Touring Organ

Built by digital organ pioneers Marshall & Ogletree of Needham, MA, the touring organ will allow both Cameron’s repertoire and his touring schedule to expand in even more compelling directions. Currently under construction in the USA, the organ consists mainly of a modular five-keyboard console; a massively parallel processing system utilizing samples from several organs key to Cameron’s artistic development; and a revolutionary “geographic” concert audio system scalable to the largest concert halls, medium alternative venues such as nightclubs, open-air use, and television.

“My vision is to keep the best of the classical organ – its emotional magnitude, its sonic range, its coloristic drama – but to liberate these from the pipe organ’s immobility, its moving parts, its cost, its institutionality,” he says. “I want the ‘American Classic’ cathedral organ to combine with its counterpart, the cinema organ, in a single instrument. It has to have the cathedral organ’s expansiveness, and the Wurlitzer’s clarity, rapidity and audacity. It will be ethereal and rhythmless at times – and at other times more rhythmically intense than any pipe organ in the world.”

Perception of the organ as an institutional instrument is something Cameron looks forward to shifting with the touring organ. “Organists almost never own their instruments – meaning they play at the pleasure of whomever does. The organ scene is rife with stories of organists who have lost instrument relationships of years at the behest of a change in management. Such a situation is too insecure for real artistic freedom, and the digital organ stands to give organists the chance for deeper relationships with their craft – of which this organ may be a bold first step.” Cornelia Schmid, President of Konzertdirektion Schmid, who helped Cameron secure the financing to purchase his instrument, agrees. “Owning an instrument is a natural thing for most instrumentalists. For Cameron as an organist who appears at all major venues of the world, it should be natural, too. I admit that this idea might seem quite unusual, but so is Cameron. We are glad Konzertdirektion Schmid can support making his dream come true, and we’re convinced that this will be not just is a new episode in Cameron’s success story, but also a unique and very enriching contribution to modern musical life.”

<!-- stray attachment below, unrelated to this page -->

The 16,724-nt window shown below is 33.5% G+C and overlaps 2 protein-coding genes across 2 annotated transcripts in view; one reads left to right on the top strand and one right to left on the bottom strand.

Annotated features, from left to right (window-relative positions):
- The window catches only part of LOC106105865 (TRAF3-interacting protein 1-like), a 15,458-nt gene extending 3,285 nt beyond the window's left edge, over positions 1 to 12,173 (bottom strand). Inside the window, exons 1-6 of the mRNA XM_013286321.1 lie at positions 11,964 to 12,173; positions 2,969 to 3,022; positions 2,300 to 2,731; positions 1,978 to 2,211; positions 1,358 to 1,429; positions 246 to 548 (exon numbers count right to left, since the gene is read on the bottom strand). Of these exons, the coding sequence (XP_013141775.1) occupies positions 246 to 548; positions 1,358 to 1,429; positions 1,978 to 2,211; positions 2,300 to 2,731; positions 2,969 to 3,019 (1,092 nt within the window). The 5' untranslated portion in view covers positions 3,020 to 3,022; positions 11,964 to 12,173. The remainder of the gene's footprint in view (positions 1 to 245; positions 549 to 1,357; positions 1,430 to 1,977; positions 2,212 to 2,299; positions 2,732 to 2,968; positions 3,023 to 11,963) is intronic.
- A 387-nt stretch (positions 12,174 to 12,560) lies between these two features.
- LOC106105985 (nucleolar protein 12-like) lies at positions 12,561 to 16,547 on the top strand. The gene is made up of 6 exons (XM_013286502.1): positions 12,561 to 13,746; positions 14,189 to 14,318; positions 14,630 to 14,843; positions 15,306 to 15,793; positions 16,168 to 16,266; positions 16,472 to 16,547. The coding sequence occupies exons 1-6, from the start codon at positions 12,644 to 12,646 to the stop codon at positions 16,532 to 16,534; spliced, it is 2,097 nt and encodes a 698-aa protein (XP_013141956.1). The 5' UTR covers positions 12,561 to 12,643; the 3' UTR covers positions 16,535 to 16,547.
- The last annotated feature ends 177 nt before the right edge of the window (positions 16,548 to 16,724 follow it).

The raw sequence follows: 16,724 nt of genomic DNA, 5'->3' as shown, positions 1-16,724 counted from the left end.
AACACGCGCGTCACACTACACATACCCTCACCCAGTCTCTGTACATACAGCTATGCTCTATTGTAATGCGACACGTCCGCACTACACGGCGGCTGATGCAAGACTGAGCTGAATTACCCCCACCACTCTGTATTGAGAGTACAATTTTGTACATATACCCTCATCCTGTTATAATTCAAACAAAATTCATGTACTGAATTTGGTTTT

Cameron will officially open the organ on March 9, 2014 in a day-long festival at Lincoln Center’s Alice Tully Hall. Produced by Columbia Artists Music LLC, the festival includes two full-length concerts among other events. The introduction of the organ on one of the most important American stages is only to be expected from Cameron’s American management CAMI Music LLC, where Cameron’s manager Toby Tumarkin says “Cameron is one of the most daring artists with whom we’ve ever worked. Our Lincoln Center launch festival will be a perfect showcase not only of this historic organ but also the depth and breadth of Cameron’s artistry.” Following this, the organ will fly to Europe in advance of Cameron’s extensive May 2014 tour of major European concert halls, including the Baden-Baden Festspielhaus, Vienna Konzerthaus, Cologne Philharmonie, Frankfurt Alte Oper, and many others.

Founded by degreed organists Douglas Marshall and David Ogletree, organbuilding firm Marshall & Ogletree shot to fame in 2003 with their first organ, a monumental instrument for Trinity Church Wall Street in NYC. Built to replace the pipe organ damaged on 9/11, and subsequently declared Trinity’s long-term organ, it was the first digital instrument to replace a major pipe organ in a venue of national prominence. The decision was immediately controversial, but not to Cameron Carpenter – who, then a student at The Juilliard School, began working closely with Marshall & Ogletree to expand the artistic palettes of their instruments by hybridizing the “American Classic” cathedral organ with the sound of the American theatre organ in ways that could never be achieved in a pipe organ. “We’re thrilled that Cameron has chosen M&O to build his dream instrument,” says M&O co-founder David Ogletree. “This is the organ that will literally be heard ’round the world’, and it will be a ‘pilgrimage organ’ as never before possible: one whose pilgrimage brings it to the listener, rather than the historical reverse.”